Although March 1 marked Ada’s centennial, the big celebration was March 2 at Congressional Country Club where 96 guests gathered for a luncheon. She greeted everyone with hugs and kisses. When time came for her to address the gathering, Ada, who loves to sing, told her guests: “They are very few words, but very meaningful and from an old song. Three little words and eight little letters, ‘I love you.’ Thank you for coming to an old gal’s last hurrah.”

The party went on for several hours with the hostess in fine fettle. Guests had as many recollections to impart as Ada did. One former neighbor, Jake Kreeger, told the story about his father’s 60th birthday. “My step mother announced that she was having a party to celebrate the occasion. Dad told her emphatically that he did not want it and would not come. Two hundred people came that evening. When Dad came home and saw all the cars he kept on going.”

Alan Lord remembered days in Potomac when his dad, The Rev. Martin Lord was the first rector (1955-’58) at St. Francis Episcopal Church. He said after his mother died his dad (now deceased) moved back to County Cork, Ireland, for 10 years. He subsequently remarried. Alan, who has an appraisal and real estate company in Alexandria, and his wife, Tena, have two daughters and three grandchildren.

There were dozens at the party from Maplewood, the Bethesda retirement community where Ada now lives. Also there were her four children, Jeff (from LaFayette), Diane Grog (from California), Kay and Jack Leonard (Hawaii) and Don and his wife, Peggy DeFranceaux, of Washington. Don and Peggy, due to their proximity, were the chief luncheon planners. “We also had quite a party at our house last night,” Don confessed, “and another planned for tonight. I’m going in hiding next week,” he added.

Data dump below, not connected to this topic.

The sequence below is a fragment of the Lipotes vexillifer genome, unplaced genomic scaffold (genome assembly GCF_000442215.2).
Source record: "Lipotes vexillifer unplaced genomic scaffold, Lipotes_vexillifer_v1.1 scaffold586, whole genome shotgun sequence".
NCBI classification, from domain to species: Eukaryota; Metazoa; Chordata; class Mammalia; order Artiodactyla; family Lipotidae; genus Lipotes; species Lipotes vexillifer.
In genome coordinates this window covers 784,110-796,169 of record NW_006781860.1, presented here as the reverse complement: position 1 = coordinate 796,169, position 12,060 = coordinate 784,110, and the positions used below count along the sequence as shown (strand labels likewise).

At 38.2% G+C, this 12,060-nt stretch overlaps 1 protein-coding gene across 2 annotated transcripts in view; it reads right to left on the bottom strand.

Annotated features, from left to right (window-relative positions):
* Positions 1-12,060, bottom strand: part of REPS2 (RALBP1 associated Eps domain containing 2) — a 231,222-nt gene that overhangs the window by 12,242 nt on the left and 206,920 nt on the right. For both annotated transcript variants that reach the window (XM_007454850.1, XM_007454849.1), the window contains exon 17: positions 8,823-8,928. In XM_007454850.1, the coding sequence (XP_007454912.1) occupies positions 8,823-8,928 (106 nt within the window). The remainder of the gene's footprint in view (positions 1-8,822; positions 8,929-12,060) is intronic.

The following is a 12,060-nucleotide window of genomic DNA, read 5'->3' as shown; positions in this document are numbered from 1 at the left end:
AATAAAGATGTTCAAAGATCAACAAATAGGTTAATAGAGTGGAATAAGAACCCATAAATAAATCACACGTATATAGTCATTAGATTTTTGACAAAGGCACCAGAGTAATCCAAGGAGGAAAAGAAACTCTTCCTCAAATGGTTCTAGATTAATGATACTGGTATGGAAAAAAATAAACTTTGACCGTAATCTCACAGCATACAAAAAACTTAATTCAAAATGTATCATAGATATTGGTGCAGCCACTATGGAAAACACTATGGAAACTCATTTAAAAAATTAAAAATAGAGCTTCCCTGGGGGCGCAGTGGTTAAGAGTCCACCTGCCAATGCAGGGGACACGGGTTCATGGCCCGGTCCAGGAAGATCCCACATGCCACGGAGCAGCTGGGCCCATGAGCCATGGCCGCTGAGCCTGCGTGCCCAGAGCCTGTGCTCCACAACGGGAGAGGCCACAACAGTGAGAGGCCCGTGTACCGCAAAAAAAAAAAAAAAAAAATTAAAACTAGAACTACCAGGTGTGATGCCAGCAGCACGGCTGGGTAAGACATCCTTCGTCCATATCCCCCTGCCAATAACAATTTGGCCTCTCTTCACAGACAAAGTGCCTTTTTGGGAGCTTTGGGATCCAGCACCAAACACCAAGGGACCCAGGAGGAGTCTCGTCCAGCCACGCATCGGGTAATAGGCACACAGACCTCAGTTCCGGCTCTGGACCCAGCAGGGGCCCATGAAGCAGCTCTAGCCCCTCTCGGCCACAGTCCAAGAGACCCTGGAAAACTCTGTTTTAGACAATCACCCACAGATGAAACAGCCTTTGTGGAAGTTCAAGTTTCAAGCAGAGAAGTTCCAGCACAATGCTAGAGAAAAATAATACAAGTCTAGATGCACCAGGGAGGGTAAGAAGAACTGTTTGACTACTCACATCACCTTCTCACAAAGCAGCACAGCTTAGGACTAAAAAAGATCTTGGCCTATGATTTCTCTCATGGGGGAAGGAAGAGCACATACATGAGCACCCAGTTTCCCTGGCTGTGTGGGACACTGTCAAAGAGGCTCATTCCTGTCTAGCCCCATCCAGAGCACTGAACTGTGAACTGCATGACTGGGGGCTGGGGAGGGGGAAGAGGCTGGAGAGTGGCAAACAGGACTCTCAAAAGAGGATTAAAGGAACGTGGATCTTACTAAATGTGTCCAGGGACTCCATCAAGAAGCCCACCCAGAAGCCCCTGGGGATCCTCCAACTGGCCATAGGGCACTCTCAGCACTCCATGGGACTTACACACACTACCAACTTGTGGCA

Counting Ada’s four children, nine grandchildren and 14 great- grandchildren, many of whom were at the luncheon, there was no end of memories and nostalgia. Barbara Kinney deFranceaux, Ada’s sister-in-law, was there with her son and daughter-in-law, Clark and Joannie. Barbara is the widow of Howard deFranceaux, George’s brother. Yes, it is the lower case spelling of deFranceaux. “They were educated in different areas and that was how they were taught,” Barbara explained.

Lisa and Rick Arrowsmith with her mother, Sue Monahan; Elie and Ted Cain, Leonard Proctor who can relate almost as many Potomac stories as Ada; and Lindy Boggs, former ambassador to the Vatican and former congresswoman, with her son, Tommy, were all there. Boggs’ daughter, media correspondent Cokie Roberts, was in Rome covering the papal election.

However, the honoree herself had the best story. When asked, “How is your health?” She replied, “Don’t make me brag. I have two pills I take every day. One is a vitamin!”